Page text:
The theme for the April SoTL walk was ‘temporary fixes that become permanent’. In this post, Natasha Taylor reflects on how contributors across and outside of RMIT interpreted and responded to the provocation.
This month, walkers were challenged to think about changing contexts, to reflect on new practices and envisage their new ‘normal’ in a mid/post Covid-19 world. This gave rise to a plethora of perspectives as people grappled with some quite difficult questions: How will this period form part of world history? What have we lost? Who is in control? Who will survive? Is this just the start of a period of flux and flow? There were many layers to April’s conversations and I can’t cover them all here, but for me there were two dominant themes which will certainly drive my own practices in the coming months. Inspired by the positivity generated by this growing community, I am framing these practices as ‘powers’…
The power of story
The first posting of the week put the importance of story-building at centre-stage; narratives and stories are such an important part of scholarly teaching and Lisa Curran’s ‘Crime Scene Investigation board’ invited us to go on a journey of deconstruction and reconstruction to fully understand our current situation. Who are the characters, what connects them, how has the chain of events unfolded, what are the impacts? Lisa challenged us to ask how well we (don’t) understand our students, a sentiment which was echoed in other postings calling for compassion, kindness and much deeper understanding of other people’s stories. As we all struggle with extraordinary change to our lives and routines, we are reminded how important it is to connect with each other and notice what is happening in other peoples lives. This means reaching out, acting, reacting and properly listening; it means developing inclusive and caring communities of practice (not just paying lip service to it).
The perils of telling an incomplete story were exposed as several contributors appealed for strength to face the inevitable tsunami of institutional measures of ‘success’ in the coming months. We all know the fundamental weaknesses of course audits and student experience surveys, so what can we do to ensure that we properly understand the learning environments and experiences we are creating and curating in these extraordinary times? The reference to stories of failure was a really important one – a few contributors eluded to the fact that the ‘pivot’ (a term met with a chorus of rejection!) gave rise to a series of emergency survival responses, characterised by ‘quick fixes’ and re-routes around ‘blockages’. It is perhaps obvious that some of our responses will have failed and yet there is a strong temptation to keep these experiences hidden or denied. But, if we commit to reflect on both the successes and failures in our stories, we may find meaning, bring ‘order to the mess’ and make plans for the’ what-next’.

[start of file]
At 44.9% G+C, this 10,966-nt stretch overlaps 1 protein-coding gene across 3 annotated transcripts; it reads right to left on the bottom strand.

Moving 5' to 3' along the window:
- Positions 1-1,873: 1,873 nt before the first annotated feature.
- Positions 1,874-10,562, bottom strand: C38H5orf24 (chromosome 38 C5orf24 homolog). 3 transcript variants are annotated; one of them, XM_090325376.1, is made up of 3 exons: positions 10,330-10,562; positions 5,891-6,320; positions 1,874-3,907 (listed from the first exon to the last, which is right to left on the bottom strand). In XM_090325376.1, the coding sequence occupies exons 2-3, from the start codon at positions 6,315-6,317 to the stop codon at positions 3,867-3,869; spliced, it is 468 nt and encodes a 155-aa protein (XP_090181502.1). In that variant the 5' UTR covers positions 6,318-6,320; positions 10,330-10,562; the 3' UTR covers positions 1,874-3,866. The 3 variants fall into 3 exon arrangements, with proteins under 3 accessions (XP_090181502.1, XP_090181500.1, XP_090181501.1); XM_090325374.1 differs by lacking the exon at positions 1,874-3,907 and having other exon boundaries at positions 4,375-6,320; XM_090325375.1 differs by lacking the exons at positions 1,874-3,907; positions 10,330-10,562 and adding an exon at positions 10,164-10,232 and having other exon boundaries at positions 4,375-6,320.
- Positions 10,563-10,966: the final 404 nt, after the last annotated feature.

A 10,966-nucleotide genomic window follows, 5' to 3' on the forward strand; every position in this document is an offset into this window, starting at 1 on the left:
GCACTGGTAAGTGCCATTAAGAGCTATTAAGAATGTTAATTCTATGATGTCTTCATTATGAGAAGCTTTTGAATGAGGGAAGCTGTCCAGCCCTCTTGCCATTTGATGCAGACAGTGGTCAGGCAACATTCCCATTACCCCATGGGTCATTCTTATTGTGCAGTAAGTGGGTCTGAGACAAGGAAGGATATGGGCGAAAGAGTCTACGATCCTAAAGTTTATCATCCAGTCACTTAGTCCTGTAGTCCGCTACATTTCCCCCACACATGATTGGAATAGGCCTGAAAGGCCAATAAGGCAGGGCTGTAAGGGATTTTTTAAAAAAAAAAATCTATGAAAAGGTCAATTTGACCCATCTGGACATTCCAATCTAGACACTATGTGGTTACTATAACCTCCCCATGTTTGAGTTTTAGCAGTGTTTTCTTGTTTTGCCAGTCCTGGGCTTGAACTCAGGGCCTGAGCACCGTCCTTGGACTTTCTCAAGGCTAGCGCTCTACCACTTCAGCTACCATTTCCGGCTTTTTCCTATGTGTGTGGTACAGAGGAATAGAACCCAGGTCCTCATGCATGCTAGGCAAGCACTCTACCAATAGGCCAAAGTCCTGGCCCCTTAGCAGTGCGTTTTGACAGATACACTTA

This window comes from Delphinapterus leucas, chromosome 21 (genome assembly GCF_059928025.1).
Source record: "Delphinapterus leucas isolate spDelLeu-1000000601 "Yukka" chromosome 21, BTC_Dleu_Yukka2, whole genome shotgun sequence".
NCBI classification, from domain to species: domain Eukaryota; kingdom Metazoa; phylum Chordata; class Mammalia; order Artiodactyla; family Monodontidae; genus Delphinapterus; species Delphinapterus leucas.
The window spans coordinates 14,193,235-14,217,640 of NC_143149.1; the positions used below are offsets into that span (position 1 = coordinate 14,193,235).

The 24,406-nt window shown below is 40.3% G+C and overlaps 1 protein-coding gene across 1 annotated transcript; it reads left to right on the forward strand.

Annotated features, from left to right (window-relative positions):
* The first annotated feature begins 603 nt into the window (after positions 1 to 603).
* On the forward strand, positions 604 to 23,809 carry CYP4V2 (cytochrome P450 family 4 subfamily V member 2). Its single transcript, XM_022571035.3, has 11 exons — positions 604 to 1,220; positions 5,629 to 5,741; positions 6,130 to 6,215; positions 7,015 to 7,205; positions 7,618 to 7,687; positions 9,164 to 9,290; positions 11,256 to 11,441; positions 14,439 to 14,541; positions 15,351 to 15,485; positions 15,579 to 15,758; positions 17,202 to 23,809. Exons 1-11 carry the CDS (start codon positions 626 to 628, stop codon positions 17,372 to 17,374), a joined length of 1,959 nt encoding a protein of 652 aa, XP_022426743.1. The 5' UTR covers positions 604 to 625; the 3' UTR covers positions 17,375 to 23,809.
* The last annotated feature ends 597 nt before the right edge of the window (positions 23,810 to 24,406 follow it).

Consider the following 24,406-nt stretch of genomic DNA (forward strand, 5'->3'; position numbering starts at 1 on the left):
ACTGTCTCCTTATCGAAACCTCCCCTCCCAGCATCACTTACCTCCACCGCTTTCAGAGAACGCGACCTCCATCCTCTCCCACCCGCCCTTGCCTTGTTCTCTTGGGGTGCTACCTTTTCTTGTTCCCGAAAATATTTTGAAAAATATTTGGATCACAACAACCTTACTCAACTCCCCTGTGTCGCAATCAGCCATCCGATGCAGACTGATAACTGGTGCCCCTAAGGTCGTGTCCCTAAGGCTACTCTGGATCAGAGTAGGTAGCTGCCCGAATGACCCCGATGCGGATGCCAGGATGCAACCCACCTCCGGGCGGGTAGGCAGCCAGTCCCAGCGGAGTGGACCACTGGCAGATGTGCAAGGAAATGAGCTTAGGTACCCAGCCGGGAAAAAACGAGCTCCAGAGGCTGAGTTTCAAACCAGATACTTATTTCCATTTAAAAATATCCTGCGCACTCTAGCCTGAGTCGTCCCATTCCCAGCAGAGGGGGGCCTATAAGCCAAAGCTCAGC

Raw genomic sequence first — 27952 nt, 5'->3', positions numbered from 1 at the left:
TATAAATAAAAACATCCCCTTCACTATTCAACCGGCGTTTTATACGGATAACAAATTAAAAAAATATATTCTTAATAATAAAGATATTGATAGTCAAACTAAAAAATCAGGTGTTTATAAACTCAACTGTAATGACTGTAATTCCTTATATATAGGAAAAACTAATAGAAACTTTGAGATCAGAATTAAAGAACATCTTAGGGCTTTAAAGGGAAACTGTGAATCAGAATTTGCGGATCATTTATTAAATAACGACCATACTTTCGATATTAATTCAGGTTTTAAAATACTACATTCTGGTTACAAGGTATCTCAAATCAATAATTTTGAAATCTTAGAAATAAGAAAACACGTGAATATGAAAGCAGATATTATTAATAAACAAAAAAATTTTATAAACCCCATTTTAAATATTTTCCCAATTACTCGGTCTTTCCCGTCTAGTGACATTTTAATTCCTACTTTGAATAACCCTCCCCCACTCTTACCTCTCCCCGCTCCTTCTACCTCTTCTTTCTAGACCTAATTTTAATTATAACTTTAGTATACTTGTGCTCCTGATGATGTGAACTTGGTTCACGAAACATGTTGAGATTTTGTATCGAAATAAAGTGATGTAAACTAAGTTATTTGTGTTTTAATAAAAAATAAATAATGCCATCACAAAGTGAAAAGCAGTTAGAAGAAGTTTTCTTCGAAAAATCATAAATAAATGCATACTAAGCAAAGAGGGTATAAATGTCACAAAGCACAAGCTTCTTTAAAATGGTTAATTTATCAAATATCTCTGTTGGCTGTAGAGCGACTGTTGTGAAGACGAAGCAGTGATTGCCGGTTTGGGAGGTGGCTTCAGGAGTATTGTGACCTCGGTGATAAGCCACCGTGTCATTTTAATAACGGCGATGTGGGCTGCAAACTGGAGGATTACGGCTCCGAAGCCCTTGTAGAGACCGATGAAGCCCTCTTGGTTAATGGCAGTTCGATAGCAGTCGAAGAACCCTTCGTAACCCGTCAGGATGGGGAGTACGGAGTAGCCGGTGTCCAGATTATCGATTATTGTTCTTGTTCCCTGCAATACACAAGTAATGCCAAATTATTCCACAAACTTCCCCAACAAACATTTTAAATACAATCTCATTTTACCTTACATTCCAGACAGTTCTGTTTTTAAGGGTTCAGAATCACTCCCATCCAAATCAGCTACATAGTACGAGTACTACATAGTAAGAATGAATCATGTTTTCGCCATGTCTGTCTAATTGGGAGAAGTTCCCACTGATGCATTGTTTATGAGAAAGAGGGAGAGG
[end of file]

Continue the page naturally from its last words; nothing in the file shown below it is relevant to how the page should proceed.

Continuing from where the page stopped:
Of course, at the heart of your own story will be you. As we settle into our new practices and think ahead to a very uncertain future, many of our identities are being challenged. Some people are liberated, inspired and ready to celebrate a growing identity in this exciting new world; others are brutally bludgeoned by the need to completely re-think their identity as their role, purpose and objectives are re-shaped, perhaps forever. Questions about identity, personal values and ambition underpin good SoTL and this has made me think hard about how I support staff to explore and articulate their practice in the future.
The power of observation
We had a few new walkers this month, and it was striking to see just how much they valued the experience of participant observation. Stepping away from the screen (and the confines of the ‘iso house’) was a release for many and it was interesting how many people said it ‘forced’ them to notice their surroundings. Sometimes this unlocked some deep emotional responses. So, we saw references to mourning loss, needing a hug, regret for lost or neglected friendships – all of these feelings were sparked by the sounds, smells and sights which we allowed ourselves to notice as we were out walking. This brings into focus the idea that, as our engagements online increase, our senses are becoming numbed by pages of text and the artificiality of video calls. It is important to keep this in mind as we try to develop good quality learning activities and assessments for our students – what can we do to ensure they are immersed, engaged and inspired to think creatively? How do we ensure they get away from their screens and use their brains and bodies to achieve deeper learning?
As the walking-week unfolded, I got great joy from seeing the growing collection of images and pictures appear on the Padlet wall. For me, the SoTL walk pictures add a really special richness and depth to the conversations and I am now entirely convinced that this is a better way to facilitate our monthly walks. It is, without doubt, a temporary fix which will become permanent! A huge ‘thank you’ to everyone who took part in the April walk – your contributions were (and will continue to be) an inspiration. Keep an eye out for our next walk in May…where will your thoughts take you?